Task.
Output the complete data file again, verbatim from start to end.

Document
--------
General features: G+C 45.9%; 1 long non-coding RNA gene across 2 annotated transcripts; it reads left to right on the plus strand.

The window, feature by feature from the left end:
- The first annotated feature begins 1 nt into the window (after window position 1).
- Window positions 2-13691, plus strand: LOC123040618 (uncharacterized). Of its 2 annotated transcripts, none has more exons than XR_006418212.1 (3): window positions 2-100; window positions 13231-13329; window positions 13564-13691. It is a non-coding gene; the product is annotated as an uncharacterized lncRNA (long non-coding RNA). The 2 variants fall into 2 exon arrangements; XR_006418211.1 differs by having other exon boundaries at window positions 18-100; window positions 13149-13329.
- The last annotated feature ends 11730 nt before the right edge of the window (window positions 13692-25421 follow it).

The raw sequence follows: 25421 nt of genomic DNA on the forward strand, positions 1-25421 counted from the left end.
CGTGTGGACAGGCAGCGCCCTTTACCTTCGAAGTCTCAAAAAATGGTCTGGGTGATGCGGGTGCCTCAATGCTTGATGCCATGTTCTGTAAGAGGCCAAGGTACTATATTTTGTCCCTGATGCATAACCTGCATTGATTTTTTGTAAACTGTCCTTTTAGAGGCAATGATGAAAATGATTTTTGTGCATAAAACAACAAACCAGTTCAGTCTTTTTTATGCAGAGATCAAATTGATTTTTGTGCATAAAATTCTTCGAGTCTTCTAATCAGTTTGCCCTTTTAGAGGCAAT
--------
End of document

General features: G+C 45.9%; 1 long non-coding RNA gene across 2 annotated transcripts; it reads left to right on the plus strand.

The window, feature by feature from the left end:
- The first annotated feature begins 1 nt into the window (after window position 1).
- Window positions 2-13691, plus strand: LOC123040618 (uncharacterized). Of its 2 annotated transcripts, none has more exons than XR_006418212.1 (3): window positions 2-100; window positions 13231-13329; window positions 13564-13691. It is a non-coding gene; the product is annotated as an uncharacterized lncRNA (long non-coding RNA). The 2 variants fall into 2 exon arrangements; XR_006418211.1 differs by having other exon boundaries at window positions 18-100; window positions 13149-13329.
- The last annotated feature ends 11730 nt before the right edge of the window (window positions 13692-25421 follow it).

The raw sequence follows: 25421 nt of genomic DNA on the forward strand, positions 1-25421 counted from the left end.
CGTGTGGACAGGCAGCGCCCTTTACCTTCGAAGTCTCAAAAAATGGTCTGGGTGATGCGGGTGCCTCAATGCTTGATGCCATGTTCTGTAAGAGGCCAAGGTACTATATTTTGTCCCTGATGCATAACCTGCATTGATTTTTTGTAAACTGTCCTTTTAGAGGCAATGATGAAAATGATTTTTGTGCATAAAACAACAAACCAGTTCAGTCTTTTTTATGCAGAGATCAAATTGATTTTTGTGCATAAAATTCTTCGAGTCTTCTAATCAGTTTGCCCTTTTAGAGGCAAT